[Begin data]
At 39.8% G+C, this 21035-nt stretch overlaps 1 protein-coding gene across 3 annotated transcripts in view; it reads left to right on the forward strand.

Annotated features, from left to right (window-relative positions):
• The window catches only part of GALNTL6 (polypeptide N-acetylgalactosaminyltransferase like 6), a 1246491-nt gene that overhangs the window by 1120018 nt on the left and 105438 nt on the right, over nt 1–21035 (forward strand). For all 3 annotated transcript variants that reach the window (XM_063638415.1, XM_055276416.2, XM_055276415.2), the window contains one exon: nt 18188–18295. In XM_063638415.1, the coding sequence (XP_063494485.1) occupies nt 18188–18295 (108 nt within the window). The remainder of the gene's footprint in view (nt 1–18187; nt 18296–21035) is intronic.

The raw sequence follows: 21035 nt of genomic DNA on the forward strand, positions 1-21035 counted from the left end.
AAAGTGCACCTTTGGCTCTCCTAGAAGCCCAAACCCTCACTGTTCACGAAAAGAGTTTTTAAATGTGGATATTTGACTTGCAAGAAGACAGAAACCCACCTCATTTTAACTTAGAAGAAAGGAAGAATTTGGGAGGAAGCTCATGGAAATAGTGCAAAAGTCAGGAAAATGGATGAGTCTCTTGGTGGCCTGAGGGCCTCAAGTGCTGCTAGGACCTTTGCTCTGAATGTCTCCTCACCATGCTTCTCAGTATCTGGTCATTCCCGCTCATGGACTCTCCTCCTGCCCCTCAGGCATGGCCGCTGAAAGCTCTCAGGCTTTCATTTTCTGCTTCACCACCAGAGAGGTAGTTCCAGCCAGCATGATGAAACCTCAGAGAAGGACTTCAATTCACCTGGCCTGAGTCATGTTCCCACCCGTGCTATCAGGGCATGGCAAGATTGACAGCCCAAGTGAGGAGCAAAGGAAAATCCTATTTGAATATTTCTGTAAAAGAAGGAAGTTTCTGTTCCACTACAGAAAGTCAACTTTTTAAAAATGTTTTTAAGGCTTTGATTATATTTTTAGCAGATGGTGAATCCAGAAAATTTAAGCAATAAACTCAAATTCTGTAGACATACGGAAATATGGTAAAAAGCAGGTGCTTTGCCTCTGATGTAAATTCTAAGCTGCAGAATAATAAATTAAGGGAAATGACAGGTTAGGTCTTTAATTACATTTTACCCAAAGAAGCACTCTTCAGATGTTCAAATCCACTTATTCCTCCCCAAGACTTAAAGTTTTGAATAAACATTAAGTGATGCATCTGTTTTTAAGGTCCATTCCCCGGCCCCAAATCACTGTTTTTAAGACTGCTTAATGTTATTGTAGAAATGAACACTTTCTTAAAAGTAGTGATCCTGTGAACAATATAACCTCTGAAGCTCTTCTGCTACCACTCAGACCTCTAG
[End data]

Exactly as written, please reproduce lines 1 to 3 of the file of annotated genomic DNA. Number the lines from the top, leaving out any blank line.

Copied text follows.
At 39.8% G+C, this 21035-nt stretch overlaps 1 protein-coding gene across 3 annotated transcripts in view; it reads left to right on the forward strand.

Annotated features, from left to right (window-relative positions):
• The window catches only part of GALNTL6 (polypeptide N-acetylgalactosaminyltransferase like 6), a 1246491-nt gene that overhangs the window by 1120018 nt on the left and 105438 nt on the right, over nt 1–21035 (forward strand). For all 3 annotated transcript variants that reach the window (XM_063638415.1, XM_055276416.2, XM_055276415.2), the window contains one exon: nt 18188–18295. In XM_063638415.1, the coding sequence (XP_063494485.1) occupies nt 18188–18295 (108 nt within the window). The remainder of the gene's footprint in view (nt 1–18187; nt 18296–21035) is intronic.